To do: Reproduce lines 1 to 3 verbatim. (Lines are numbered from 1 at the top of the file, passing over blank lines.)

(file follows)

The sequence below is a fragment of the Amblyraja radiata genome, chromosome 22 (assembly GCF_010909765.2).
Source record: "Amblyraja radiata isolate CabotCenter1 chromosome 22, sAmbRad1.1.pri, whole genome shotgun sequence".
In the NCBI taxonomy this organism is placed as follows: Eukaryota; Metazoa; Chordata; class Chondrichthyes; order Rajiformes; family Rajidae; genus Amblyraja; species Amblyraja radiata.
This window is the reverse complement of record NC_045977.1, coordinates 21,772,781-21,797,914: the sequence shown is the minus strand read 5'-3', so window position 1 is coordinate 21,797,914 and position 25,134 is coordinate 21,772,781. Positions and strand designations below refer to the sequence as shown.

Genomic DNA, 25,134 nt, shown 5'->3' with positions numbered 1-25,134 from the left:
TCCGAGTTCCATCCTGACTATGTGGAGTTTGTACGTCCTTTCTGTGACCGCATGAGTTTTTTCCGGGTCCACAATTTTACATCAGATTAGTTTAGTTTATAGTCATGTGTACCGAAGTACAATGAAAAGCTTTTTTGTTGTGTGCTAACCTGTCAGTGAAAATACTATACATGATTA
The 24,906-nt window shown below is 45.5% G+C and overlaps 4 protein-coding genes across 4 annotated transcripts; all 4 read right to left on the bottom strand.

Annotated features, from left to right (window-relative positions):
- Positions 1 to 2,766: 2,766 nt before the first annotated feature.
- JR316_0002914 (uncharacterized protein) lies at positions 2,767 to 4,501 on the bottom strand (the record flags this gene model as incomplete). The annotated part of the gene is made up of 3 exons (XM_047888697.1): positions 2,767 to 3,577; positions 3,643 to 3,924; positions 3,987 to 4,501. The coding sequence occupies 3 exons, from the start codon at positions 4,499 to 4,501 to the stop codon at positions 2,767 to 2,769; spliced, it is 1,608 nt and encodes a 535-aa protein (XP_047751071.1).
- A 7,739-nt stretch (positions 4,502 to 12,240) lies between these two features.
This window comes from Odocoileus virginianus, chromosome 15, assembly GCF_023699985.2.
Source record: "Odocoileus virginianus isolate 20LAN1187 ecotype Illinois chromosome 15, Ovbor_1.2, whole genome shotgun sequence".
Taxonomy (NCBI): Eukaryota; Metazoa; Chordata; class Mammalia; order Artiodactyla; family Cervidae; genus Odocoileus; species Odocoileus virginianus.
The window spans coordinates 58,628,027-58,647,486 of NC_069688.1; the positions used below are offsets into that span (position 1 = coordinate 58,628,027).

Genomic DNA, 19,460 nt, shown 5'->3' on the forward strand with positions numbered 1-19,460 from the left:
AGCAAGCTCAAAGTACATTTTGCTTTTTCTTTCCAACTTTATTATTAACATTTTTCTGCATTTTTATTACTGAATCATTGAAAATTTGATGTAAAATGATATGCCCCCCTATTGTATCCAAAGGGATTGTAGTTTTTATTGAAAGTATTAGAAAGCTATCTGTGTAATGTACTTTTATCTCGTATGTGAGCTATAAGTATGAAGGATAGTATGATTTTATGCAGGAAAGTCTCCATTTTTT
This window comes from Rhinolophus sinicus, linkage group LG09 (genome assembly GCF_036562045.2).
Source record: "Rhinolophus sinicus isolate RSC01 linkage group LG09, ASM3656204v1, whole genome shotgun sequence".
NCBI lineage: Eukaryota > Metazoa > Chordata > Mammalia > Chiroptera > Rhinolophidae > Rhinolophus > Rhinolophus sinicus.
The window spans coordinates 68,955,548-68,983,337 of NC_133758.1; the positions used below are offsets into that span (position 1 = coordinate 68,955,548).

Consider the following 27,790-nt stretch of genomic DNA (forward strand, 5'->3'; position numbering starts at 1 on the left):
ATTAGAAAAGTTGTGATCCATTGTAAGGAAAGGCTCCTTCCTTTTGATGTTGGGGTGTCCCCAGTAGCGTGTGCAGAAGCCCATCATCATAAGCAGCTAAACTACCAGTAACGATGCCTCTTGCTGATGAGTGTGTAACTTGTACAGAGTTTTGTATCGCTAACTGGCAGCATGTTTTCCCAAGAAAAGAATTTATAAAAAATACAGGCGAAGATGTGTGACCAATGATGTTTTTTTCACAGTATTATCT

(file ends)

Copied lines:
The sequence below is a fragment of the Amblyraja radiata genome, chromosome 22 (assembly GCF_010909765.2).
Source record: "Amblyraja radiata isolate CabotCenter1 chromosome 22, sAmbRad1.1.pri, whole genome shotgun sequence".
In the NCBI taxonomy this organism is placed as follows: Eukaryota; Metazoa; Chordata; class Chondrichthyes; order Rajiformes; family Rajidae; genus Amblyraja; species Amblyraja radiata.